Ethan is going to be confirmed in the Spring of 2017, and has chosen his Confirmation Sponsor, and Patron Saint. Our Parish requires that he use the same religious education curriculum that they do, and they would like him to attend the classes as well as the youth group meetings. I don't believe they can require the class/youth group portion though, and I explained that as homeschoolers, we have the chance to do religious education daily, just as a private Catholic school does. The new DRE said that we can do the classwork at home, but she didn't seem extremely pleased about it. The class is on Wednesday from 6-7:15pm, then a quick snack that they provide (that he won't be able to eat due to the Feingold elimination diet we follow), followed by the mandatory youth group meeting from 7:30-9:30pm. I know my kiddo, and there's no way he could handle basically a 3 and a half hour class in the evening, starting right at our dinner time, and ending after his normal bedtime. All of our kids are in bed by 9 or just after, with Ethan usually being the first one choosing to go to bed! He is an early riser, and is usually quite tired by 9pm. In addition to the Parish's required Confirmation Religious Ed text, Ethan will be working through the Didache Series' Introduction to Catholicism, which we may break into a 2 year course. It's a fairly thick textbook, with an in-depth study of Catholicism, and since he's going to be doing double-duty for formal RE this year, I feel it's only fair.

Alex will be using Faith and Life 6: Following Christ this year, following Kolbe's 6th grade religion course.

We are planning to start attending daily Mass on Wednesdays for a couple of months, and transitioning to going on Tuesdays and Thursdays. They will also be reading several books about Saints throughout the year, incorporated into History as well as just extra reading assignments.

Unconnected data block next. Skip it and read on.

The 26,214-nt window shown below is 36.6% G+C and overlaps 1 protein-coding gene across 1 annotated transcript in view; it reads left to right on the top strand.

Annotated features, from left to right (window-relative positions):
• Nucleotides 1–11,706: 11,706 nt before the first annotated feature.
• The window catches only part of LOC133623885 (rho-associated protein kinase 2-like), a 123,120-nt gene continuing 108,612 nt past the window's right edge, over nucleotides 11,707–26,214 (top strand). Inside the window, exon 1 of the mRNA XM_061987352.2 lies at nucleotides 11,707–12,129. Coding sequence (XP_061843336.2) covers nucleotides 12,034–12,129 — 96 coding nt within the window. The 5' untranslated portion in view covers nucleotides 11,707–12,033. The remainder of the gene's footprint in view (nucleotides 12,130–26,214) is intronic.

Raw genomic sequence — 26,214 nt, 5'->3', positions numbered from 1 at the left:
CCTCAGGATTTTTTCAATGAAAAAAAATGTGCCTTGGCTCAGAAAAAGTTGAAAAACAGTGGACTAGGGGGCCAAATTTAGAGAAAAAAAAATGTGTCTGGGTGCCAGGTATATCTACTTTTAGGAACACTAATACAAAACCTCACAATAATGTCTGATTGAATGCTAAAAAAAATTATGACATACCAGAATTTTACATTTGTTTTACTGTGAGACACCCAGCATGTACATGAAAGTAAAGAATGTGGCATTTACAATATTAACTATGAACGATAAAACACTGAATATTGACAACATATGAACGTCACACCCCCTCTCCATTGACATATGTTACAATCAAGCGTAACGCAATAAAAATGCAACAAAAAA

Also new for this year, we will be using the free Virtues in Practice from the Dominican Sisters of St. Cecilia - Nashville starting with the Faith year. Ethan and Alex will both be doing the 6-8 grades level, and Jackson will do the Pre-K/Kindergarten level.

Life Skills

Having finally decided that they really need to learn HOW to clean and cook among other independent living skills, I've purchased and printed out both the Complete Girl's Guide to Home Skills and The Boy's Guide to Home Skills: The Young Man's Handybook as well as the lesson plans for each. Some of the skills overlap, and some we may not use at all (building a cabin or hosting a dinner party, for example), plus they are a bit "old-fashioned" in a sense, but we'll use what we feel will be useful. The whole part about one being written for girls, and one for boys doesn't really fit us, hence the reason we will use a combination of both.  They need to know how to keep a clean home, cook, and manage a budget, among other skills to run a household after they move out and I hope that any possible future daughters-in-law will appreciate that I tried to teach them these things.

In regards to managing a budget, Dave Ramsey has a financial literacy program called Foundations in Personal Finance. He's written a curriculum for both high schoolers and middle schoolers, both of which we will use. Ethan will start the high school one this year, and I may have Alex start the middle school one next year, after I get a chance to really read through it. For Jackson, and possibly Alex, I also bought Financial Peace, Jr, which is for ages 3-12.

In an effort to really help them, and make it fun, we also chose to buy the Act Your Wage board game at the same time as the above. Homeschool Buyers Co-op had a fantastic deal on all of them, so it was definitely worth it.

The best laid plans. We'll see how it all plays out. Two 18 week semesters, broken into either 9 week quarters, or 6 week sessions. I really need to write down our weekly lesson plans in my book for at least 6 or 9 weeks and see where that leaves us. I'm starting to, but keep getting distracted!

I hope everyone has a great school year, whether your kids go to public, private, or charter schools, or are homeschooled! They all deserve the very best, and it isn't going to be the exact same for any child.

Monday, August 8, 2016

Why I am Calling It Quits.